One of my favorite Front Line Assembly songs is Predator from their 1997 album, [FLA]vour of the Weak. The song features several recognizable samples, including a line of dialog spoken by Jake Busey from the 1996 movie The Frighteners, the infamous drum intro of Led Zeppelin’s When the Levee Breaks (it was pretty much law that you had to sample this drum loop in the mid to late 90s), and an aggressive whooshing sound.
That whoosh can also be found on Trent Reznor’s soundtrack for the 1996 computer game, Quake.
I own a copy of the sample disc from which the sound came… sort of. In 1999, I worked at Guitar Center in Roseville (where I met my longtime friend and collaborator Jervon Molloy) in the pro-audio and keyboard dept. One of the highly illegal perks of the job was to use the studio room to duplicate software and sample CD-Roms to blank CD-Rs.
Unfortunately, without the forethought I so desperately wish I had at that time, I labeled the CD-R “Noise Disc” in black marker, ripped it to my sound sample collection on my computer hard drive, and have never seen the original again. Fortunately, I still have the collection on my hard drives (and now it rests comfortably in one of my cloud accounts, hopefully forever redundant).
The sound collection also has sounds I’ve heard used by Project Pitchfork and other tracks by Nine Inch Nails and Front Line Assembly (and side projects).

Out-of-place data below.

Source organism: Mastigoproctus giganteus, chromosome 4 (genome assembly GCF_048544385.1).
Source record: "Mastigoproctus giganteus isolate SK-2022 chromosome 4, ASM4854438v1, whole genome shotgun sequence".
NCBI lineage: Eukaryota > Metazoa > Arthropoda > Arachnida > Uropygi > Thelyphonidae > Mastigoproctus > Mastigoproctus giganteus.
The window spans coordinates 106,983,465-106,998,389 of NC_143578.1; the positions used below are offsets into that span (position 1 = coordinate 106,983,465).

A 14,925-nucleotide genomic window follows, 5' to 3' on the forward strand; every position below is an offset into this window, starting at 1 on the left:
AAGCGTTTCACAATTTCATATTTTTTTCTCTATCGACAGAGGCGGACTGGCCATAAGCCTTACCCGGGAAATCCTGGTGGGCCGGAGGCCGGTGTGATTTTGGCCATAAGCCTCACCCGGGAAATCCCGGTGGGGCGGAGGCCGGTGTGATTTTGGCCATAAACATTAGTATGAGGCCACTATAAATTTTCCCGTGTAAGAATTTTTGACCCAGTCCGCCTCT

Finding the origin of something you need to learn the name of takes a lot of work.
A few months ago, I found an 11-year-old thread on GearSpace where Charlie Clouser (former NIN member) goes into some of the production processes of Nine Inch Nails and other projects he was working on (Prong, White Zombie).
Clouser drops the name Hildebrandt, which is actually a misspelling. Keith Hillebrandt, a musician and engineer, who worked on some of NIN’s The Fragile as a sample creator and manipulator, had previously produced a sample disc called Diffusion of Useful Noise.
I’m about as sure as I can be that this sample collection that I have a copy of is Diffusion of Useful Noise. However, the only physical copy available online is $80, or I can download a digital version for $29.99 from a website that looks like it was made when the disc came out.
If anyone has any information on this collection, please let me know.
Mystery solved. The sample collection I have is A Poke in the Ear with a Sharp Stick, Volume I.